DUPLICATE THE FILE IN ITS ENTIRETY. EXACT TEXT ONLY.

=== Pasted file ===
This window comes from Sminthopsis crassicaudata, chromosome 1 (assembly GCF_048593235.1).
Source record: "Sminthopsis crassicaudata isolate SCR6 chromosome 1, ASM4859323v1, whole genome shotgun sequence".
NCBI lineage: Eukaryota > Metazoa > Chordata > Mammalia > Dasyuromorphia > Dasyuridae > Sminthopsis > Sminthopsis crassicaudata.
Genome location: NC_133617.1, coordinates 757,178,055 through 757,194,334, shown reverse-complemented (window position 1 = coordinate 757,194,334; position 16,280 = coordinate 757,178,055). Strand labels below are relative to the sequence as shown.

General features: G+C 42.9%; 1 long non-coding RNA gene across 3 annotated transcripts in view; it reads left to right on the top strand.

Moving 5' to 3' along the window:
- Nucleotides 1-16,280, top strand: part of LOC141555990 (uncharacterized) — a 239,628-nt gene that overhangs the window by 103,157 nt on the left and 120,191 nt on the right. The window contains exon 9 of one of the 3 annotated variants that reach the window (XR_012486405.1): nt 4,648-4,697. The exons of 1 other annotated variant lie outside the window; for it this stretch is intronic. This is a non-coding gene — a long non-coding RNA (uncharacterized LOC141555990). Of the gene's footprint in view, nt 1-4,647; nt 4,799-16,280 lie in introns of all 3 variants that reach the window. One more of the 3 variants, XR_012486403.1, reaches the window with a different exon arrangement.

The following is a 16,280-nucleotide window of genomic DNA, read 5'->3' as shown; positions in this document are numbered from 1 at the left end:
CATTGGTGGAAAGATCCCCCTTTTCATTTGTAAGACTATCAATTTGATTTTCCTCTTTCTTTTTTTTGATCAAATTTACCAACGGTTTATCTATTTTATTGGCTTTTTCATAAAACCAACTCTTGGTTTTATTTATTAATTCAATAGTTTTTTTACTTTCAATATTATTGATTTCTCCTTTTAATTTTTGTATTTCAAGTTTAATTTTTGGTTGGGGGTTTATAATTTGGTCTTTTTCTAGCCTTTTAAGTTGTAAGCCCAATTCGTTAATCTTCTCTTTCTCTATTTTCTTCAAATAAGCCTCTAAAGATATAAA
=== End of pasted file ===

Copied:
This window comes from Sminthopsis crassicaudata, chromosome 1 (assembly GCF_048593235.1).
Source record: "Sminthopsis crassicaudata isolate SCR6 chromosome 1, ASM4859323v1, whole genome shotgun sequence".
NCBI lineage: Eukaryota > Metazoa > Chordata > Mammalia > Dasyuromorphia > Dasyuridae > Sminthopsis > Sminthopsis crassicaudata.
Genome location: NC_133617.1, coordinates 757,178,055 through 757,194,334, shown reverse-complemented (window position 1 = coordinate 757,194,334; position 16,280 = coordinate 757,178,055). Strand labels below are relative to the sequence as shown.

General features: G+C 42.9%; 1 long non-coding RNA gene across 3 annotated transcripts in view; it reads left to right on the top strand.

Moving 5' to 3' along the window:
- Nucleotides 1-16,280, top strand: part of LOC141555990 (uncharacterized) — a 239,628-nt gene that overhangs the window by 103,157 nt on the left and 120,191 nt on the right. The window contains exon 9 of one of the 3 annotated variants that reach the window (XR_012486405.1): nt 4,648-4,697. The exons of 1 other annotated variant lie outside the window; for it this stretch is intronic. This is a non-coding gene — a long non-coding RNA (uncharacterized LOC141555990). Of the gene's footprint in view, nt 1-4,647; nt 4,799-16,280 lie in introns of all 3 variants that reach the window. One more of the 3 variants, XR_012486403.1, reaches the window with a different exon arrangement.

The following is a 16,280-nucleotide window of genomic DNA, read 5'->3' as shown; positions in this document are numbered from 1 at the left end:
CATTGGTGGAAAGATCCCCCTTTTCATTTGTAAGACTATCAATTTGATTTTCCTCTTTCTTTTTTTTGATCAAATTTACCAACGGTTTATCTATTTTATTGGCTTTTTCATAAAACCAACTCTTGGTTTTATTTATTAATTCAATAGTTTTTTTACTTTCAATATTATTGATTTCTCCTTTTAATTTTTGTATTTCAAGTTTAATTTTTGGTTGGGGGTTTATAATTTGGTCTTTTTCTAGCCTTTTAAGTTGTAAGCCCAATTCGTTAATCTTCTCTTTCTCTATTTTCTTCAAATAAGCCTCTAAAGATATAAA